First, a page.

The disadvantages heretofore associated with the prior art, are overcome by the present invention of a data structure comprising a header portion having a plurality of fields and an expandable payload portion, wherein the data structure utilizes a five pulse position modulation (5 PPM) technique for transmitting the header portion and the expandable payload portion. In a preferred embodiment, the last position of a 5 PPM signal is set to a “low” bit. Such an arrangement allows a receiver to decode the received PPM signal based on the rising edges of the pulses, without determining the length of the pulses, thereby allowing the receiver to be designed with fewer, and lower cost components. The inventive data structure can advantageously be used as an infrared signal protocol for remote control of remote control devices such as a wireless keyboard or pointing device.
The plurality of fields are distributed in a three-byte header and comprise a preamble, identification (ID), mode, power flag, reserved bit, repeat field, payload size and check sum. By setting all the bits in specific fields to a high state, the payload portion is expandable from 1 byte up to three bytes in length. The payload portion is used to carry scan codes and key flags for keyboards and X and Y coordinates for a pointing device.
Thus, the inventive IR signaling protocol allows an IR receiver's software to receive traditional IR signaling protocols, as well as providing time between packets for transmission of RF pulses from a RF remote device. Additionally, the data structure allows set-top boxes to operate without a dedicated IR receiver microcontroller, and provides expandability and flexibility above the physical layer.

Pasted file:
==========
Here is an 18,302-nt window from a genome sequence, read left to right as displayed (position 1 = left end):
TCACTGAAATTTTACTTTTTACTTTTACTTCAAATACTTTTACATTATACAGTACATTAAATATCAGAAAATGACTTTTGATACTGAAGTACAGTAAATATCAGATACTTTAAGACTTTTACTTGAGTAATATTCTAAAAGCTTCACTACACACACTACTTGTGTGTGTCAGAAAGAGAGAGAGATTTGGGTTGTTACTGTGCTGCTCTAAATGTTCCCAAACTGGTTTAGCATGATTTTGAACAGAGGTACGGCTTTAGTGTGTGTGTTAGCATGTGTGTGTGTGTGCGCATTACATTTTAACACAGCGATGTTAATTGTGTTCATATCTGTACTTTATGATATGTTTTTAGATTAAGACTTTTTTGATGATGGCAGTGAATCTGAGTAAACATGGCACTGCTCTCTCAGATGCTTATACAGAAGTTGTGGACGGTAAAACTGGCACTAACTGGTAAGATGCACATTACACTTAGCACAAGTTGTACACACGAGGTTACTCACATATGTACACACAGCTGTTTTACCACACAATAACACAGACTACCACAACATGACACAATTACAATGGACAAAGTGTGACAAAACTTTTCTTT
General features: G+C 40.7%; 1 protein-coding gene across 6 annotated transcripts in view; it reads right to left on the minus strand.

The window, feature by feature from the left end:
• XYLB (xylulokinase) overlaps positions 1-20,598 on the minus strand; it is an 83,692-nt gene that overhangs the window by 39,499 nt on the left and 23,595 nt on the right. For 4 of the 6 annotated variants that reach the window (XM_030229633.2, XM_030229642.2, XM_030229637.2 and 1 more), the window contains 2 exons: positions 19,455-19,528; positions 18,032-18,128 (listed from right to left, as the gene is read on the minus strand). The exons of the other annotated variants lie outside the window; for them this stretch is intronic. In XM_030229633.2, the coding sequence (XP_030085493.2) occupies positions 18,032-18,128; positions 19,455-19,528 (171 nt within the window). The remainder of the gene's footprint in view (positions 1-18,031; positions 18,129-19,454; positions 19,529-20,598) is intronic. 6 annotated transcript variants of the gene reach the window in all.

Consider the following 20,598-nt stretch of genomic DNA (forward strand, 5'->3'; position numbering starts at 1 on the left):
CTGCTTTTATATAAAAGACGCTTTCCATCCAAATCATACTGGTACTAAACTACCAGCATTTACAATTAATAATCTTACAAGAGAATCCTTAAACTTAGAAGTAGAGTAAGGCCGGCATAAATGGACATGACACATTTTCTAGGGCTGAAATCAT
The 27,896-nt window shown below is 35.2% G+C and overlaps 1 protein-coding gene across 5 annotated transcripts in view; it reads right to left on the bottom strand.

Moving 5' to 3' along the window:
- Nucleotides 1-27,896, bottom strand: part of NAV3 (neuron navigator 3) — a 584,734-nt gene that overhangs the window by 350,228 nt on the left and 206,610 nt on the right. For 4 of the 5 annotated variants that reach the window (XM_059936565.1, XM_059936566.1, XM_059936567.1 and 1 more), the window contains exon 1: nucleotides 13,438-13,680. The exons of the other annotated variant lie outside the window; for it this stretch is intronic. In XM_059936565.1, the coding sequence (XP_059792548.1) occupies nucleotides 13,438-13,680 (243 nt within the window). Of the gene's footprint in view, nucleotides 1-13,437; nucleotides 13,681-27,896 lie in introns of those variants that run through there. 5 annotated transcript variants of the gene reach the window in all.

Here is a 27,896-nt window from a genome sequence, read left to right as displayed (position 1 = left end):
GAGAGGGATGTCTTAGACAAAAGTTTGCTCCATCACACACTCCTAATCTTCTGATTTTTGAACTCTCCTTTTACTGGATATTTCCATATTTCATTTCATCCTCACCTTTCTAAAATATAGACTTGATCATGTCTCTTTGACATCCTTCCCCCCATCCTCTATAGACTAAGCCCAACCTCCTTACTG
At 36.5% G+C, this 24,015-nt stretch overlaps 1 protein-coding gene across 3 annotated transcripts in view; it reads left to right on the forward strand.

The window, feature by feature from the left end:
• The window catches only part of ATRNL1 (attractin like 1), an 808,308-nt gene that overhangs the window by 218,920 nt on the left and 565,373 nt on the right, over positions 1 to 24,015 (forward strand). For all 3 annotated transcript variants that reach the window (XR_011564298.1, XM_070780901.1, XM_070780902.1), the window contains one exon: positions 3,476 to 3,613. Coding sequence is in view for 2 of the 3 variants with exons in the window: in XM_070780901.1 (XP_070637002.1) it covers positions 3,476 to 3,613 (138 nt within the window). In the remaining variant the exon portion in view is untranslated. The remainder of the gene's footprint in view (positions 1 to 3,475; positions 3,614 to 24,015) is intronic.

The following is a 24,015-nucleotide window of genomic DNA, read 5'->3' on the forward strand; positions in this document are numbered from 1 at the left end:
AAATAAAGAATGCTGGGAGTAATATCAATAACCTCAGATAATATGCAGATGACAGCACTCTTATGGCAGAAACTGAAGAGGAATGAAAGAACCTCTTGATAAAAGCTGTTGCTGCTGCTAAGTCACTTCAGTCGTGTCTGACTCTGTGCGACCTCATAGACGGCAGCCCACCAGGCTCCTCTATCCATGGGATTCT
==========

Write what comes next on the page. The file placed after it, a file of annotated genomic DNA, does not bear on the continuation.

The present invention is described with reference to the accompanying drawings, wherein:
Identical reference numerals have been used to designate elements that are common to the figures.
The invention will be primarily described within the context of an infrared (IR) receiver that receives IR signals such as a TEMIC™ TSOP1156 IR receiver. However, it will be appreciated by those skilled in the art that the invention is well suited to any system having a receiver capable of detecting 300 microsecond (usec) pulses, which are defined by six or more carrier cycles per pulse.
In particular, the header portion 203 comprises a plurality of fields 207 including a preamble 206, ID 208, mode 210, power flag 212, reserved bit 214, repeat 216, payload size 218, and a checksum 220. The packet is transmitted from the most significant bit (MSB) and for purposes of discussion herein, the plurality of fields 207 will be discussed in order beginning with the MSB of each byte 202. The preamble 206 is designated as the first 6 bits 204 of the first byte 202. The purpose of the preamble 206 is to specify a target device for IR reception. Such targets illustratively include a television, video cassette recorder, AM/FM, camcorder, auxiliary, phono, tape, CD, satellite/cable, ASCII terminal, and the like. The traditional IR preamble is 4 bits wide, however the preamble 206 of the present embodiment adds two additional bits for a total of 6 bits, thereby allowing for greater device selection. Further extension of the preamble 206 is also possible by enabling preamble expansion capabilities. This is accomplished by setting the 6 bits in the preamble 206 “high”. When all the preamble bits are set high, the payload portion 205 is extended an extra byte (i.e., expandable payload 102 5) making the preamble 206 an 8-bit field. Thus, the devices available for selection is increased from 63 devices to 256 devices.